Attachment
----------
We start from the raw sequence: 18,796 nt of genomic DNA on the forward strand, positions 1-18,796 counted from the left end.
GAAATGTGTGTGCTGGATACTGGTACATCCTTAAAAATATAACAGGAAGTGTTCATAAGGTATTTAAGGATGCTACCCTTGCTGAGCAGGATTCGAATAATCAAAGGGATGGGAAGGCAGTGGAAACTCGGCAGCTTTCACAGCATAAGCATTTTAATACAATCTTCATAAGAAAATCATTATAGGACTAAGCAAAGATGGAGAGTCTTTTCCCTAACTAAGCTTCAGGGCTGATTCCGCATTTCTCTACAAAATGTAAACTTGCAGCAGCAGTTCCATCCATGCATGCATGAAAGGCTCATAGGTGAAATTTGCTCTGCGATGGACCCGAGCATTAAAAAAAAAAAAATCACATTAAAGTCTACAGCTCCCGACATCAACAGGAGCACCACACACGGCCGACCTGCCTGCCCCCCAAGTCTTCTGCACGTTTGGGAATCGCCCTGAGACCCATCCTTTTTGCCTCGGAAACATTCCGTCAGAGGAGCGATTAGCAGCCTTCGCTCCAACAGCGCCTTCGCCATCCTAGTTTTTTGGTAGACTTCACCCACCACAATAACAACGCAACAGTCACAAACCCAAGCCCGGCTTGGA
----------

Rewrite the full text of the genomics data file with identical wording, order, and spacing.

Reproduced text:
We start from the raw sequence: 18,796 nt of genomic DNA on the forward strand, positions 1-18,796 counted from the left end.
GAAATGTGTGTGCTGGATACTGGTACATCCTTAAAAATATAACAGGAAGTGTTCATAAGGTATTTAAGGATGCTACCCTTGCTGAGCAGGATTCGAATAATCAAAGGGATGGGAAGGCAGTGGAAACTCGGCAGCTTTCACAGCATAAGCATTTTAATACAATCTTCATAAGAAAATCATTATAGGACTAAGCAAAGATGGAGAGTCTTTTCCCTAACTAAGCTTCAGGGCTGATTCCGCATTTCTCTACAAAATGTAAACTTGCAGCAGCAGTTCCATCCATGCATGCATGAAAGGCTCATAGGTGAAATTTGCTCTGCGATGGACCCGAGCATTAAAAAAAAAAAAATCACATTAAAGTCTACAGCTCCCGACATCAACAGGAGCACCACACACGGCCGACCTGCCTGCCCCCCAAGTCTTCTGCACGTTTGGGAATCGCCCTGAGACCCATCCTTTTTGCCTCGGAAACATTCCGTCAGAGGAGCGATTAGCAGCCTTCGCTCCAACAGCGCCTTCGCCATCCTAGTTTTTTGGTAGACTTCACCCACCACAATAACAACGCAACAGTCACAAACCCAAGCCCGGCTTGGA